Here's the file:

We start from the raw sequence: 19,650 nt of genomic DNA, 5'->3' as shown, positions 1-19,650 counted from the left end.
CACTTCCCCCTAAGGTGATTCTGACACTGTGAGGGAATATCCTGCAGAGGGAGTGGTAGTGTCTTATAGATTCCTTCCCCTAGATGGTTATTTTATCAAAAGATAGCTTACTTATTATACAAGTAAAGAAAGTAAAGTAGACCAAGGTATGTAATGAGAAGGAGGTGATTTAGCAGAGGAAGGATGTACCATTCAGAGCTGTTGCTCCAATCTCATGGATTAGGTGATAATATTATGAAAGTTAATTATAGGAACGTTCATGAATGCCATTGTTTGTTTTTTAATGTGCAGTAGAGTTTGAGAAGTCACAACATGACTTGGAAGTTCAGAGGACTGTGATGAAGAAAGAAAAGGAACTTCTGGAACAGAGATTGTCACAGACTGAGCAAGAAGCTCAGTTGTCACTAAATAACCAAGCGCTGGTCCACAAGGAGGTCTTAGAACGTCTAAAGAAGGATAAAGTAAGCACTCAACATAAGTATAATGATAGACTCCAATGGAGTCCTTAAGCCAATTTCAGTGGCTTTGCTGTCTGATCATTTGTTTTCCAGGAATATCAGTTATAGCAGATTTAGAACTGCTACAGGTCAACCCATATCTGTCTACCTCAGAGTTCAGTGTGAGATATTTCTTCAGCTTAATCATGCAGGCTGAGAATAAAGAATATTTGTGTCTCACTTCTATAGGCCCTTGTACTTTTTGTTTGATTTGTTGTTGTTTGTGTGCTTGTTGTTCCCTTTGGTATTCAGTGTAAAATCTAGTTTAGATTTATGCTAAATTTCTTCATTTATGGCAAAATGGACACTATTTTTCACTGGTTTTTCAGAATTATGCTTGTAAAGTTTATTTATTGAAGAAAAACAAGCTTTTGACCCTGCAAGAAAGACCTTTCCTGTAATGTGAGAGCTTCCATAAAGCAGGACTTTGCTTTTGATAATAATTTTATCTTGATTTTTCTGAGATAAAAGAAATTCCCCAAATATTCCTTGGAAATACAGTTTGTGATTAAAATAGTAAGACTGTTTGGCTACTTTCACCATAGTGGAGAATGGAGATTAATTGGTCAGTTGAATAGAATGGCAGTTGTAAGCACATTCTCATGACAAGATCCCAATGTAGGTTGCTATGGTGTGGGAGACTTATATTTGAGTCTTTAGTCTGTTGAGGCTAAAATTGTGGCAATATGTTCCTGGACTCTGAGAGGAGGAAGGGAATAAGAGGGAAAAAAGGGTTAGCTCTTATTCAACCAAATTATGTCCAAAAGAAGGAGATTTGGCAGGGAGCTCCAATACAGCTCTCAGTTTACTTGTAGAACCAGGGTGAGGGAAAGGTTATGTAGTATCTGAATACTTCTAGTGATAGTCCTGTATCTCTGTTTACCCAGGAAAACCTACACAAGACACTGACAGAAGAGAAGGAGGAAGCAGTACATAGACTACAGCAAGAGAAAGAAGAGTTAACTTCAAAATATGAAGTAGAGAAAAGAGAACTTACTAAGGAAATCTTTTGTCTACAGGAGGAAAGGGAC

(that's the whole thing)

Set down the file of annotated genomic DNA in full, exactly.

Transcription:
We start from the raw sequence: 19,650 nt of genomic DNA, 5'->3' as shown, positions 1-19,650 counted from the left end.
CACTTCCCCCTAAGGTGATTCTGACACTGTGAGGGAATATCCTGCAGAGGGAGTGGTAGTGTCTTATAGATTCCTTCCCCTAGATGGTTATTTTATCAAAAGATAGCTTACTTATTATACAAGTAAAGAAAGTAAAGTAGACCAAGGTATGTAATGAGAAGGAGGTGATTTAGCAGAGGAAGGATGTACCATTCAGAGCTGTTGCTCCAATCTCATGGATTAGGTGATAATATTATGAAAGTTAATTATAGGAACGTTCATGAATGCCATTGTTTGTTTTTTAATGTGCAGTAGAGTTTGAGAAGTCACAACATGACTTGGAAGTTCAGAGGACTGTGATGAAGAAAGAAAAGGAACTTCTGGAACAGAGATTGTCACAGACTGAGCAAGAAGCTCAGTTGTCACTAAATAACCAAGCGCTGGTCCACAAGGAGGTCTTAGAACGTCTAAAGAAGGATAAAGTAAGCACTCAACATAAGTATAATGATAGACTCCAATGGAGTCCTTAAGCCAATTTCAGTGGCTTTGCTGTCTGATCATTTGTTTTCCAGGAATATCAGTTATAGCAGATTTAGAACTGCTACAGGTCAACCCATATCTGTCTACCTCAGAGTTCAGTGTGAGATATTTCTTCAGCTTAATCATGCAGGCTGAGAATAAAGAATATTTGTGTCTCACTTCTATAGGCCCTTGTACTTTTTGTTTGATTTGTTGTTGTTTGTGTGCTTGTTGTTCCCTTTGGTATTCAGTGTAAAATCTAGTTTAGATTTATGCTAAATTTCTTCATTTATGGCAAAATGGACACTATTTTTCACTGGTTTTTCAGAATTATGCTTGTAAAGTTTATTTATTGAAGAAAAACAAGCTTTTGACCCTGCAAGAAAGACCTTTCCTGTAATGTGAGAGCTTCCATAAAGCAGGACTTTGCTTTTGATAATAATTTTATCTTGATTTTTCTGAGATAAAAGAAATTCCCCAAATATTCCTTGGAAATACAGTTTGTGATTAAAATAGTAAGACTGTTTGGCTACTTTCACCATAGTGGAGAATGGAGATTAATTGGTCAGTTGAATAGAATGGCAGTTGTAAGCACATTCTCATGACAAGATCCCAATGTAGGTTGCTATGGTGTGGGAGACTTATATTTGAGTCTTTAGTCTGTTGAGGCTAAAATTGTGGCAATATGTTCCTGGACTCTGAGAGGAGGAAGGGAATAAGAGGGAAAAAAGGGTTAGCTCTTATTCAACCAAATTATGTCCAAAAGAAGGAGATTTGGCAGGGAGCTCCAATACAGCTCTCAGTTTACTTGTAGAACCAGGGTGAGGGAAAGGTTATGTAGTATCTGAATACTTCTAGTGATAGTCCTGTATCTCTGTTTACCCAGGAAAACCTACACAAGACACTGACAGAAGAGAAGGAGGAAGCAGTACATAGACTACAGCAAGAGAAAGAAGAGTTAACTTCAAAATATGAAGTAGAGAAAAGAGAACTTACTAAGGAAATCTTTTGTCTACAGGAGGAAAGGGAC